Platform 4: Science and diplomacy

Science-based diplomacy

It is now almost impossible to separate diplomacy from the influence of science and technology. Computational modelling, analysis, and AI are set to play important roles in international relations, especially when it comes to interactions between groups of people. Researchers are already compiling vast databases of historical interactions between actors in various international forums. Mining these databases produces an instant picture of an actor’s past statements and positions and helps to find common ground in negotiations. These databases are the bedrock of science-based diplomacy, a strategy that is likely to become more powerful, more comprehensive, and more widely used. Indeed, negotiation engineering aims to depoliticise these discussions by automating certain aspects of the process.

Digital technologies and conflicts

The increasing power and availability of digital technologies are fundamentally changing the nature of conflict in the twenty-first century. The interactions of digital technology and conflict are an urgent subject of research. The war in Ukraine, for example, is being hailed as the first hybrid war, a concept long talked about in policy circles in which conventional battlefield tactics are combined with cyberattacks and information warfare to achieve military goals. Perhaps the most impactful use of digital technology in the Ukraine conflict has been the exploitation of commercial satellite imagery for military and propaganda purposes by both state and non-state actors. Surveillance technology is also rewriting the nature of modern conflicts, and there is growing concern about the increasing convergence of biosecurity and cybersecurity.

Democracy-affirming technologies

Much has been written about the potential of technologies like social media and data analytics to spread disinformation and polarise society, thus weakening democracy, but there is now a countervailing movement. A Summit for Democracy hosted by the USA in December 2021 highlighted these threats in an attempt to counter them, the White House Office of Science and Technology announced a new grand challenge competition designed to spur the development of democracy-affirming technologies. Further advances come from innovations in fact-checking websites and tools that have been designed to help people better assess the validity of information online; digital identity technologies, which are emerging as a critical tool for helping democracy transition into the digital age; and technological means to evade attempts at censorship.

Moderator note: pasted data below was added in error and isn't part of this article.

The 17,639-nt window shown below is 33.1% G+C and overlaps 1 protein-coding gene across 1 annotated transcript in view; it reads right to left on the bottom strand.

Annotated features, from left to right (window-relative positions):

Platform 5: Knowledge foundations

Complex system science

Our world is hugely susceptible to the powerful winds of change unleashed by economic, social, and political forces that interact in intricate feedback loops. In the past, scientists have struggled to understand and model these forces. But in recent years our ability to gather and process data has enabled computer models and simulations of our world on a wide variety of scales with increasing predictive power. While this approach is in its infancy, it raises the prospect of more stable economies, more fruitful and productive negotiations, and more peaceful societies.

Future of education

Much of the progress in all fields of research over the next quarter-century will depend on the knowledge we gain, exploit, and pass on to our children. But the need for innovations in education goes much wider. We need to find ways to exploit educational technology for individual, lifelong learning and we need to better understand how learning happens in the brain. Education is the lifeblood of humanity, and improving its delivery is central to all of our futures.

Future economics

The global effort to make humanity’s existence sustainable, with societies, cities, and citizens that are resilient to inevitable change, is vital. Most countries’ and most global companies’ strategic futures now include policies that engender sustainable future economics. The move to renewable power has considerable momentum. Less well developed are attempts to create circular economies that exploit Earth’s resources while leaving its capital unchanged. The impact of intelligent machines on the way we work will also become a driver of social, economic, and political change.

Synthetic biology